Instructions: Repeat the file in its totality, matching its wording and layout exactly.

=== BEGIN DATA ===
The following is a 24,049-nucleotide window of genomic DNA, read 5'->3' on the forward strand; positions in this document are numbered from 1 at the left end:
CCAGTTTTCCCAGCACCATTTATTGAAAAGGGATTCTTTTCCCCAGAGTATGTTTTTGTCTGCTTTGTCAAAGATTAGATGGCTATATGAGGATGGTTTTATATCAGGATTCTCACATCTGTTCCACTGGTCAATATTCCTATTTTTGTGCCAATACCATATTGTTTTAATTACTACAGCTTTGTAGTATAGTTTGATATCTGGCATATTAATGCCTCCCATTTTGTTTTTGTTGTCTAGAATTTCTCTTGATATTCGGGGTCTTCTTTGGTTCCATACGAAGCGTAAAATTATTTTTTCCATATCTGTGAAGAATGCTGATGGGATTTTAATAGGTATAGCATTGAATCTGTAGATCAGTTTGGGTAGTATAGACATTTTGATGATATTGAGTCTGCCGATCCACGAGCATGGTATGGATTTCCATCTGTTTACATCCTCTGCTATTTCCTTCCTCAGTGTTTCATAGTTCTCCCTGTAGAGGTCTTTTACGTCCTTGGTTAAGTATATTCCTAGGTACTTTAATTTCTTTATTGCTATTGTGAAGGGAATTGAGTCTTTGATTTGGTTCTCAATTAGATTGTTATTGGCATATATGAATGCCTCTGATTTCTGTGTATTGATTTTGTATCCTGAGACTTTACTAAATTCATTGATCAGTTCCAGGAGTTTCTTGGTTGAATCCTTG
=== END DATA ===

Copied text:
The following is a 24,049-nucleotide window of genomic DNA, read 5'->3' on the forward strand; positions in this document are numbered from 1 at the left end:
CCAGTTTTCCCAGCACCATTTATTGAAAAGGGATTCTTTTCCCCAGAGTATGTTTTTGTCTGCTTTGTCAAAGATTAGATGGCTATATGAGGATGGTTTTATATCAGGATTCTCACATCTGTTCCACTGGTCAATATTCCTATTTTTGTGCCAATACCATATTGTTTTAATTACTACAGCTTTGTAGTATAGTTTGATATCTGGCATATTAATGCCTCCCATTTTGTTTTTGTTGTCTAGAATTTCTCTTGATATTCGGGGTCTTCTTTGGTTCCATACGAAGCGTAAAATTATTTTTTCCATATCTGTGAAGAATGCTGATGGGATTTTAATAGGTATAGCATTGAATCTGTAGATCAGTTTGGGTAGTATAGACATTTTGATGATATTGAGTCTGCCGATCCACGAGCATGGTATGGATTTCCATCTGTTTACATCCTCTGCTATTTCCTTCCTCAGTGTTTCATAGTTCTCCCTGTAGAGGTCTTTTACGTCCTTGGTTAAGTATATTCCTAGGTACTTTAATTTCTTTATTGCTATTGTGAAGGGAATTGAGTCTTTGATTTGGTTCTCAATTAGATTGTTATTGGCATATATGAATGCCTCTGATTTCTGTGTATTGATTTTGTATCCTGAGACTTTACTAAATTCATTGATCAGTTCCAGGAGTTTCTTGGTTGAATCCTTG